5 — Points for Ducks rookie defenseman Shea Theodore (2G, 3A) in four games against the Flames. Only Erik Karlsson has more points (6) among d-men in these playoffs, and Karlsson played six games against the Bruins. Theodore downplayed his postseason production, telling reporters, “You get good bounces every once in a while.” But the 21-year-old put up piles of points in junior, and he did the same in the AHL. So really, we shouldn’t be all that surprised that he’s doing it in the NHL now.

Wild owner confirms Fletcher safe as GM

Getty
3 Comments

After a disappointing first-round playoff exit, Minnesota Wild owner Craig Leipold has given GM Chuck Fletcher a vote of confidence.

Per the Star-Tribune, Leipold confirmed on Sunday that Fletcher’s job was safe, potentially to quiet speculation about the longtime GM’s job security in the wake of a disappointing finish.

But Leipold’s vote of confidence also provides an interesting backdrop for when Fletcher meets with the media this week.

There’s no denying that, after a 49-win and 106-point campaign, crashing out in five games to St. Louis — and to former head coach Mike Yeo — is unacceptable. But how Fletcher positions this will be telling. There’s a chance he could pin the Wild’s lack of success on the tremendous goaltending of Jake Allen, much like head coach Bruce Boudreau did. He could also argue Minnesota was, by nearly every metric, the better of the two teams over the course of the series, and chalk up the loss to a lack of puck luck.

But that won’t be easy.

This marks Minnesota’s second consecutive first-round exit, having been bounced in six games by Dallas last year. And it comes after Fletcher went big at the trade deadline, acquiring Martin Hanzal and Ryan White from Arizona in exchange for a bevy of draft picks.

“We’re just putting our chips in the middle of the table for this year,” Fletcher said at the time, per NHL.com. “We like our group and we think our players deserve the best chance possible to compete [and want to] see what we can do. Again, nothing’s promised and we know it will be tough, but I think our thought is we may as well take a swing and see how far we can go.”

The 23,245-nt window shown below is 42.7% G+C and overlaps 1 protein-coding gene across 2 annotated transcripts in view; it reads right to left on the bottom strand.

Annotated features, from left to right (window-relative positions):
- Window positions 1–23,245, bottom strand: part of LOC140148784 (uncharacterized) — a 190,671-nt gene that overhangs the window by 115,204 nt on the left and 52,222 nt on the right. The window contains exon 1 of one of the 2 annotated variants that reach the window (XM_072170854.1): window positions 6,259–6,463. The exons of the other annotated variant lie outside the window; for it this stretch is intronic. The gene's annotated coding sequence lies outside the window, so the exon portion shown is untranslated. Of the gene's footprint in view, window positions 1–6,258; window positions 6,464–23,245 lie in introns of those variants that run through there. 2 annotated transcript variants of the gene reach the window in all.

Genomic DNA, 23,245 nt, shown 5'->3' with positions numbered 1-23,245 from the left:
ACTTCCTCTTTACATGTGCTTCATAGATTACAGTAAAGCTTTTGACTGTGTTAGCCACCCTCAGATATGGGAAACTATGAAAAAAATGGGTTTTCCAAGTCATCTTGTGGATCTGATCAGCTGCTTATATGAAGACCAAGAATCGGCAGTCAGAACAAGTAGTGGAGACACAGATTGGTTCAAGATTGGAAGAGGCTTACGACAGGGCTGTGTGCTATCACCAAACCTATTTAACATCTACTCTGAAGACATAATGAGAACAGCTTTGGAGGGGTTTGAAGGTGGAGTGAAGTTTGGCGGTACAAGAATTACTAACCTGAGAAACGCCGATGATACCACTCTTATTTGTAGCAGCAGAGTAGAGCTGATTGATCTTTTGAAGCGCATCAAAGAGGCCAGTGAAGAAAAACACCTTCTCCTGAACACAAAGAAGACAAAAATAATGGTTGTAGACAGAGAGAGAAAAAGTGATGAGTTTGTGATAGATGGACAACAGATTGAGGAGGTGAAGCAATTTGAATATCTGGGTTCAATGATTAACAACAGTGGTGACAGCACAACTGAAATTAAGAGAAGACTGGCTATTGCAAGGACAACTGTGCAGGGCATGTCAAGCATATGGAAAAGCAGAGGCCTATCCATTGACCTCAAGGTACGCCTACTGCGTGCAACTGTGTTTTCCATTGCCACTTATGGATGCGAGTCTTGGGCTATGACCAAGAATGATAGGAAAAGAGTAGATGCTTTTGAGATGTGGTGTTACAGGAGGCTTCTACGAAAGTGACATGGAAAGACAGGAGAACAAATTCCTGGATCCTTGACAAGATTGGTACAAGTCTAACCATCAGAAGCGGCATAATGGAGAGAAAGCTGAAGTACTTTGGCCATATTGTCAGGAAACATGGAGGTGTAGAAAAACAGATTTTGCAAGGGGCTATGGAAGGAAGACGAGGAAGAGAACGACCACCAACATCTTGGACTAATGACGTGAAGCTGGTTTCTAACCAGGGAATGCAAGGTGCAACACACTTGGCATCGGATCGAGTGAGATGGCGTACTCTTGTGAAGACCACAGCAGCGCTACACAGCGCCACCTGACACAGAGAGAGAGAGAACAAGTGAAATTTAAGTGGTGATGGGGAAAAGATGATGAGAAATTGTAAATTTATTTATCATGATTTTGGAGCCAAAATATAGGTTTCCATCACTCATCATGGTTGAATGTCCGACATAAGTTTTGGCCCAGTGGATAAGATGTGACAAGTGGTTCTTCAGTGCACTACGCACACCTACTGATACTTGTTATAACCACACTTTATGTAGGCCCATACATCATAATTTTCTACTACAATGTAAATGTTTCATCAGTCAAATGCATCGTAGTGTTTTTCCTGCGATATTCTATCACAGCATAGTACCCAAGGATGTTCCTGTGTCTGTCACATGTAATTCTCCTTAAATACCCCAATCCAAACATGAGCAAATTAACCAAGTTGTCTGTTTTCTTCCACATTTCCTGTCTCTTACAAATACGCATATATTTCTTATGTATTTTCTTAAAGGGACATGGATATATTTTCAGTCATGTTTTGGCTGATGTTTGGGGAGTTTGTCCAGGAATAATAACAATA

More: Fletcher went all-in at the deadline, and now… this

At this stage, the GM has some serious questions to ask of his team. How much longer can things revolve around the aging core of captain Mikko Koivu, Zach Parise and Ryan Suter? All have been quality players during their time with the Wild, but two facts cannot be ignored: 1) Koivu just turned 34, while Parise and Suter turn 33 later this year, and 2) the trio has never made it past the second playoff round.

Interestingly, Leipold has suggested the current group might not be championship caliber. “I don’t know, they could surprise me,” he said in January. “But I don’t think we’ve got that type of team. We haven’t built it yet.”

And to be fair, the Wild do have building blocks in place for the future.

Four of Fletcher’s draftees starred on the international stage at the 2017 World Juniors — Kirill Kaprizov, Joel Eriksson-Ek, Jordan Greenway and Luke Kunin — and it has to be exciting that a pair of young skaters, Mikael Granlund and Nino Niederreiter, took significant leaps forward this season.

Granlund, 25, led the team in scoring with 69 points and emerged as one of the club’s most important players. Niederreiter, 24, posted career highs in points (57) and goals (25), suggesting he’s also ready to embrace a bigger role with more responsibility.

And to that end, Fletcher has huge decisions to make on both players, who are pending RFAs. The Wild don’t have a ton of financial flexibility, and it’s fair to suggest Granlund (who made $3M last season) and Niederreiter ($2.66M) will both need significant raises.

There’s a lot of work for Fletcher to do this summer.

But at least he’ll get a chance to do it.